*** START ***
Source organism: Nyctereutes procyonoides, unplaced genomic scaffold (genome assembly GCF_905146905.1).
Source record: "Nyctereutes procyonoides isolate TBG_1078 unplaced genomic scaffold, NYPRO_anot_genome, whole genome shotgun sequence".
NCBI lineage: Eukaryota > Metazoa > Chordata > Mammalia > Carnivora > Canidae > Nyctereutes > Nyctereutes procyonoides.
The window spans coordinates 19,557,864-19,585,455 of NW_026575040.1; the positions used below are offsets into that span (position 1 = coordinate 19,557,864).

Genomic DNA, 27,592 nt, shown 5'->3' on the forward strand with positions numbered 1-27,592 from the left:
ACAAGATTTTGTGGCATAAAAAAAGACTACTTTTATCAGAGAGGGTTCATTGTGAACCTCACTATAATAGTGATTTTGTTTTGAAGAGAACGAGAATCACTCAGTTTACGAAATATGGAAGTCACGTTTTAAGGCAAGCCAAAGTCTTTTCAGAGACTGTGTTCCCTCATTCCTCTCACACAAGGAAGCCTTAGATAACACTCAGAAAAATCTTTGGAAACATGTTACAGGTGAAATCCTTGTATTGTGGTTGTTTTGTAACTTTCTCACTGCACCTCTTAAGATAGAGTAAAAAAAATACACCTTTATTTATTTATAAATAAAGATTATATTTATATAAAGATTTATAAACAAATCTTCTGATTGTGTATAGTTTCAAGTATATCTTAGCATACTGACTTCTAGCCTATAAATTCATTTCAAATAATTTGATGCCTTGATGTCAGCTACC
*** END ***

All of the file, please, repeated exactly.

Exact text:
Source organism: Nyctereutes procyonoides, unplaced genomic scaffold (genome assembly GCF_905146905.1).
Source record: "Nyctereutes procyonoides isolate TBG_1078 unplaced genomic scaffold, NYPRO_anot_genome, whole genome shotgun sequence".
NCBI lineage: Eukaryota > Metazoa > Chordata > Mammalia > Carnivora > Canidae > Nyctereutes > Nyctereutes procyonoides.
The window spans coordinates 19,557,864-19,585,455 of NW_026575040.1; the positions used below are offsets into that span (position 1 = coordinate 19,557,864).

Genomic DNA, 27,592 nt, shown 5'->3' on the forward strand with positions numbered 1-27,592 from the left:
ACAAGATTTTGTGGCATAAAAAAAGACTACTTTTATCAGAGAGGGTTCATTGTGAACCTCACTATAATAGTGATTTTGTTTTGAAGAGAACGAGAATCACTCAGTTTACGAAATATGGAAGTCACGTTTTAAGGCAAGCCAAAGTCTTTTCAGAGACTGTGTTCCCTCATTCCTCTCACACAAGGAAGCCTTAGATAACACTCAGAAAAATCTTTGGAAACATGTTACAGGTGAAATCCTTGTATTGTGGTTGTTTTGTAACTTTCTCACTGCACCTCTTAAGATAGAGTAAAAAAAATACACCTTTATTTATTTATAAATAAAGATTATATTTATATAAAGATTTATAAACAAATCTTCTGATTGTGTATAGTTTCAAGTATATCTTAGCATACTGACTTCTAGCCTATAAATTCATTTCAAATAATTTGATGCCTTGATGTCAGCTACC